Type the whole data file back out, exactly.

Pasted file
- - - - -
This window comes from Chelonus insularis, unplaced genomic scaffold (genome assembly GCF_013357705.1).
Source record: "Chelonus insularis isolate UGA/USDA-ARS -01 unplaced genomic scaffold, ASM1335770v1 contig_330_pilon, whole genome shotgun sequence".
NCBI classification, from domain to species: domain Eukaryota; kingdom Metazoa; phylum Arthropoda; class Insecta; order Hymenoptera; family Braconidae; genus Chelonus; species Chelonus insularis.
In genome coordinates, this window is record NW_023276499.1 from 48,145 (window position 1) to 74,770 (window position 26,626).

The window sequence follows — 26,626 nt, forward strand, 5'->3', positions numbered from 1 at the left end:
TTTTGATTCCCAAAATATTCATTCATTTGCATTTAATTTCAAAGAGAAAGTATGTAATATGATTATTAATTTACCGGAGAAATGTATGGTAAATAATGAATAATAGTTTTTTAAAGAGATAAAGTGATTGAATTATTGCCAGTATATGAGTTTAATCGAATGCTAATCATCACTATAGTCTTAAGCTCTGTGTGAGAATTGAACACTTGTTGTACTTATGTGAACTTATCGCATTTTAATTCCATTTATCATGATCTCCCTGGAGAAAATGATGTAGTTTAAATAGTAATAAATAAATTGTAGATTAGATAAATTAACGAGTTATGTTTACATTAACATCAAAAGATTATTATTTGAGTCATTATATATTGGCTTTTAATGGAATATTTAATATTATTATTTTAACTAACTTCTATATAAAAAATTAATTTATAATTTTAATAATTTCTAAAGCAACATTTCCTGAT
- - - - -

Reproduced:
This window comes from Chelonus insularis, unplaced genomic scaffold (genome assembly GCF_013357705.1).
Source record: "Chelonus insularis isolate UGA/USDA-ARS -01 unplaced genomic scaffold, ASM1335770v1 contig_330_pilon, whole genome shotgun sequence".
NCBI classification, from domain to species: domain Eukaryota; kingdom Metazoa; phylum Arthropoda; class Insecta; order Hymenoptera; family Braconidae; genus Chelonus; species Chelonus insularis.
In genome coordinates, this window is record NW_023276499.1 from 48,145 (window position 1) to 74,770 (window position 26,626).

The window sequence follows — 26,626 nt, forward strand, 5'->3', positions numbered from 1 at the left end:
TTTTGATTCCCAAAATATTCATTCATTTGCATTTAATTTCAAAGAGAAAGTATGTAATATGATTATTAATTTACCGGAGAAATGTATGGTAAATAATGAATAATAGTTTTTTAAAGAGATAAAGTGATTGAATTATTGCCAGTATATGAGTTTAATCGAATGCTAATCATCACTATAGTCTTAAGCTCTGTGTGAGAATTGAACACTTGTTGTACTTATGTGAACTTATCGCATTTTAATTCCATTTATCATGATCTCCCTGGAGAAAATGATGTAGTTTAAATAGTAATAAATAAATTGTAGATTAGATAAATTAACGAGTTATGTTTACATTAACATCAAAAGATTATTATTTGAGTCATTATATATTGGCTTTTAATGGAATATTTAATATTATTATTTTAACTAACTTCTATATAAAAAATTAATTTATAATTTTAATAATTTCTAAAGCAACATTTCCTGAT